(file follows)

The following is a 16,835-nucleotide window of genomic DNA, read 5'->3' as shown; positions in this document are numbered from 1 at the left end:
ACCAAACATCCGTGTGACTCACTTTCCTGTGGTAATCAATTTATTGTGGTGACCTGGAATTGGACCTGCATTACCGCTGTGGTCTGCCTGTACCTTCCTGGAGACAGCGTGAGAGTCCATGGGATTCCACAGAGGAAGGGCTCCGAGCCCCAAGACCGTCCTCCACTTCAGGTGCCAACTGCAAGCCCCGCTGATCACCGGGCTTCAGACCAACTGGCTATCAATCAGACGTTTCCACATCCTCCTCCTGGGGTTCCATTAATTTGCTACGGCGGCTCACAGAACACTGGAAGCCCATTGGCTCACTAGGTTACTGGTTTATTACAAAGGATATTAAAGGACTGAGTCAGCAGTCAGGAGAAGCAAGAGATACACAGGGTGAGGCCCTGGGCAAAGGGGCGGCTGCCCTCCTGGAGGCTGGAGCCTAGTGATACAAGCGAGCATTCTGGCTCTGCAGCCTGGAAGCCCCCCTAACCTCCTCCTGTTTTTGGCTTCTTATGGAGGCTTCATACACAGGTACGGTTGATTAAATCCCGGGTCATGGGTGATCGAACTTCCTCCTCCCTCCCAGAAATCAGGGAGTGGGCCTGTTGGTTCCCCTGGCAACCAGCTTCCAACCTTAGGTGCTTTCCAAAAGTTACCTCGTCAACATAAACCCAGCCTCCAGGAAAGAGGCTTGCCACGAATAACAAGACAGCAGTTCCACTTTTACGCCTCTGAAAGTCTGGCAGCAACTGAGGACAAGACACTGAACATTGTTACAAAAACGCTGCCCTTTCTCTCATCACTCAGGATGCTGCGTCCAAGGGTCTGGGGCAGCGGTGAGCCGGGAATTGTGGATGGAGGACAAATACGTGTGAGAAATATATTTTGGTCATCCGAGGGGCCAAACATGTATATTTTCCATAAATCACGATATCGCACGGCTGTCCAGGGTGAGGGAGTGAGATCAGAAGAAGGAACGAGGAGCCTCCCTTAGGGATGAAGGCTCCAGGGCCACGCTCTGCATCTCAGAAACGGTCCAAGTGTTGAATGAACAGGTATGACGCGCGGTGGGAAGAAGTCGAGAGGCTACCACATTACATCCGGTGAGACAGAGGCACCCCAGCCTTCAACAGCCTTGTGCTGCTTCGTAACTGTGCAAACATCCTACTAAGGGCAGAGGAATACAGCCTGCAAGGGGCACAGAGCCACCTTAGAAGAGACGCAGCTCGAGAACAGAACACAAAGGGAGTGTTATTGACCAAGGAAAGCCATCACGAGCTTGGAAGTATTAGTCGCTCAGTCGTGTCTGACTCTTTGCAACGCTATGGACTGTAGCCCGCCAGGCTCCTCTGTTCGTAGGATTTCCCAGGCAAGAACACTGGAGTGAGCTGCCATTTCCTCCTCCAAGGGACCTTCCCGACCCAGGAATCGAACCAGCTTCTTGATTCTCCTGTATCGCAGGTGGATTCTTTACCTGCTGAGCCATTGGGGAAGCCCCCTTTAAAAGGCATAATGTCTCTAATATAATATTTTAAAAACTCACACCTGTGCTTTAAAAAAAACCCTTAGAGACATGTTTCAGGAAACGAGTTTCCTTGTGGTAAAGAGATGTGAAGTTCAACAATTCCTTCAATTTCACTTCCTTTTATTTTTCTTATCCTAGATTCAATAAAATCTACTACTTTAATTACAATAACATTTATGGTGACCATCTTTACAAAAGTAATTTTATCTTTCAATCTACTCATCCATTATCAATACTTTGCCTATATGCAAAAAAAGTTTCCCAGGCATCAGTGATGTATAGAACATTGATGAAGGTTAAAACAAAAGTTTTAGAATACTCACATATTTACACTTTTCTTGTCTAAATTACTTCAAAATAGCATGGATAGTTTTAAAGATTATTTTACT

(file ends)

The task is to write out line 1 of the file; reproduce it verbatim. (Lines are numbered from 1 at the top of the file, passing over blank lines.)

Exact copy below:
The following is a 16,835-nucleotide window of genomic DNA, read 5'->3' as shown; positions in this document are numbered from 1 at the left end: